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But what should we compare those odds, how are we supposed to interpret this?

Imagine we tracked a group of 1000 randomly picked individuals who wanted to be a brain surgeon. I don't know for sure but I wouldn't be surprised if of 1000 randomly chosen people, only 3 people managed to succeed at it after 4 years.

But no one would ever say "Study shows it's impossible for an individual to become a brain surgeon." or imply that it's just random luck to be a brain surgeon. Instead we conclude that being a brain surgeon must be very hard and require a great deal of dedication and commitment.

The reason day trading is singled out whereas brain surgeons are not is that the barrier to entry to become a day trader is very low, anyone can try to become a day trader and many people think they can succeed at it.

The proper conclusion to take from this is isn't that the stock market is pure luck or just a form of gambling... it's that one shouldn't be deceived by the low barrier to entry into thinking that they can succeed at it. It's really hard, soul crushing work to be a successful day trader in much the same way it's really hard work to do anything in life that pays well.




One major flaw in this reasoning..

Some group of people are guaranteed to become brain surgeons.. the demand is there, the training is there, so it is a near certainty. In fact in the US at least, you can know very closely how many brain surgeons there can be per year. Who will fill those slots isn’t too kind to all takers. It is dedication, hard work, and luck (ie ovarian lottery).

Also the majority of those that “fail” at obtaining a neurosurgery training. If they were on the path to medical training will end up falling back to any number of high paying jobs in medicine or surgery.

This study found no one did terribly well at day trading. Random chance implies there will be some outlying outcomes, but that is a fundamentally different objective than having too many people for few slots.


What would you say the difference is between trying to make money on short term investments and trying to make money betting on sports?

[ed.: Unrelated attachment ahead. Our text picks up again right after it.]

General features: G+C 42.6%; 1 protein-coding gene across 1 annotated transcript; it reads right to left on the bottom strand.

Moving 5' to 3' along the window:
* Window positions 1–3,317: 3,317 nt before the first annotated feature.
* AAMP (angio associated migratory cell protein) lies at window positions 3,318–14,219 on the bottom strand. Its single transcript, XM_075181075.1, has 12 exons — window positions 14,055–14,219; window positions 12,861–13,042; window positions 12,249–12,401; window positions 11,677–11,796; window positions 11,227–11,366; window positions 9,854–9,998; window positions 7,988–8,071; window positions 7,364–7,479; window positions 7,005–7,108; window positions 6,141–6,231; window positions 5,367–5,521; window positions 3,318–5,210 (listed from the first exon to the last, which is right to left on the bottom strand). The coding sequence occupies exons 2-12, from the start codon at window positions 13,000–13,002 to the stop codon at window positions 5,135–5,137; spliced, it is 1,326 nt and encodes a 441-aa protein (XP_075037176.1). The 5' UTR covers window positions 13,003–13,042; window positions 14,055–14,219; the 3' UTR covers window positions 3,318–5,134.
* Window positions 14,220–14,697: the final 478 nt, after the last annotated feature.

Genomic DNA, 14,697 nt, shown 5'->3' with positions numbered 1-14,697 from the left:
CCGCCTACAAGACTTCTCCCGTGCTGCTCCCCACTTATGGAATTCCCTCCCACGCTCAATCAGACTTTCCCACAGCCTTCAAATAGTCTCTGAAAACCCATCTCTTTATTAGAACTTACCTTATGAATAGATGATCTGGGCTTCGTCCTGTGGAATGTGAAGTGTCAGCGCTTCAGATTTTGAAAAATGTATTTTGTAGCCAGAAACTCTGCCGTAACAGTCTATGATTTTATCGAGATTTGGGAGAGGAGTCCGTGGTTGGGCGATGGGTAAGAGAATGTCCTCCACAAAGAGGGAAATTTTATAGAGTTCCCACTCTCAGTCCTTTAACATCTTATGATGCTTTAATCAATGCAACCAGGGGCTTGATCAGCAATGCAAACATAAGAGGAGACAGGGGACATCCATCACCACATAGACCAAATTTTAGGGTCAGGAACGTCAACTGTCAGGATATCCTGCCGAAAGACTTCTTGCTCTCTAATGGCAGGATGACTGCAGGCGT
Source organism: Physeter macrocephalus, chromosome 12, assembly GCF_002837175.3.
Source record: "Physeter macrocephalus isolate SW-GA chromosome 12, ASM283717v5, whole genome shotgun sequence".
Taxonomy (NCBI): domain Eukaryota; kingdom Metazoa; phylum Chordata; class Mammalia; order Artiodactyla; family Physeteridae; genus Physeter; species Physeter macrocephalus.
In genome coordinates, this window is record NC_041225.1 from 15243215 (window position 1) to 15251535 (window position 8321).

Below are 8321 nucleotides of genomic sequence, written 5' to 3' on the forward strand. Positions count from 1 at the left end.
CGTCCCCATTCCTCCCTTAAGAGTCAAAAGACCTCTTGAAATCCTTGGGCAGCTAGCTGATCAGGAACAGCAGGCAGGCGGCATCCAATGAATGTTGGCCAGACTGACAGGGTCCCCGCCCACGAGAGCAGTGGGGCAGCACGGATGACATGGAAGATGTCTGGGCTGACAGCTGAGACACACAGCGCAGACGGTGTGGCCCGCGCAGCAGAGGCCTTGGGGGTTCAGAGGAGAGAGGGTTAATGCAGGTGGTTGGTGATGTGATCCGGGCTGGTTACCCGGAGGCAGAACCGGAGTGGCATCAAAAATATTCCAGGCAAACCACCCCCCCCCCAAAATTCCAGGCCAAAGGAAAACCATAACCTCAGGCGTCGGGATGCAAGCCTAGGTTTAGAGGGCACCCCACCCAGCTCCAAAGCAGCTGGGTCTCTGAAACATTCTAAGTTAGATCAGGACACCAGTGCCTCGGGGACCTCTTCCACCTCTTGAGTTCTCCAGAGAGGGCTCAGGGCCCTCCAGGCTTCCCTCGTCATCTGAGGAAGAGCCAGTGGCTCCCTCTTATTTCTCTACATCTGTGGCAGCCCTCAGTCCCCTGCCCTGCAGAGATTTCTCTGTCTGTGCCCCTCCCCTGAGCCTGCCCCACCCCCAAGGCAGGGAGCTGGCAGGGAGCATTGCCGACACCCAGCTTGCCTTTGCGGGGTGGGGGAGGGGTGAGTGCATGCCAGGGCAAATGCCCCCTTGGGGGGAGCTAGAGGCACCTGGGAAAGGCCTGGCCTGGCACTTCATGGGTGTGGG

Also your final paragraph seems to imply a causal relationship between how hard you work and remuneration. Hard work doesn't hurt, but luck is very important.


There is definitely an edge to be found, but the game heavily favors players with structural (I am able to know things you don't) or institutional (I have hundreds of subject matter experts and deep pockets) advantages, and individual day traders have none of those things.

Which isn't to say day traders can't get those things, it's just that you stop calling yourself a day trader and start calling yourself an investor when you start to intentionally build up structural/institutional advantages.


Isn't it possible that there is simple not enough information in the system to successfully day trade (at least in this particular market). Considering that the daily movements of stocks are like a random walk, I don't find it hard to believe.


It's often difficult for me to discuss this since I do automated trading. I've been doing this for over 10 years now, have grown a company out of it that has 30 employees, and I maybe lose money 2 or 3 days out of the entire year and often times due to technical reasons...

Either daily movements of stocks are not at all like a random walk, or I am just one heck of an astronomically lucky guy. Now I do consider myself fortunate and privileged, for sure... but the amount of luck it would take to repeatedly make money on the market day after day that can fund a decently sized team of high paying engineers, data center costs/hardware costs, so on so forth... it's unthinkable.

The stock market, at least to the degree that I am involved in it, very short term market microstructure, doesn't behave anything like what economists say it does.




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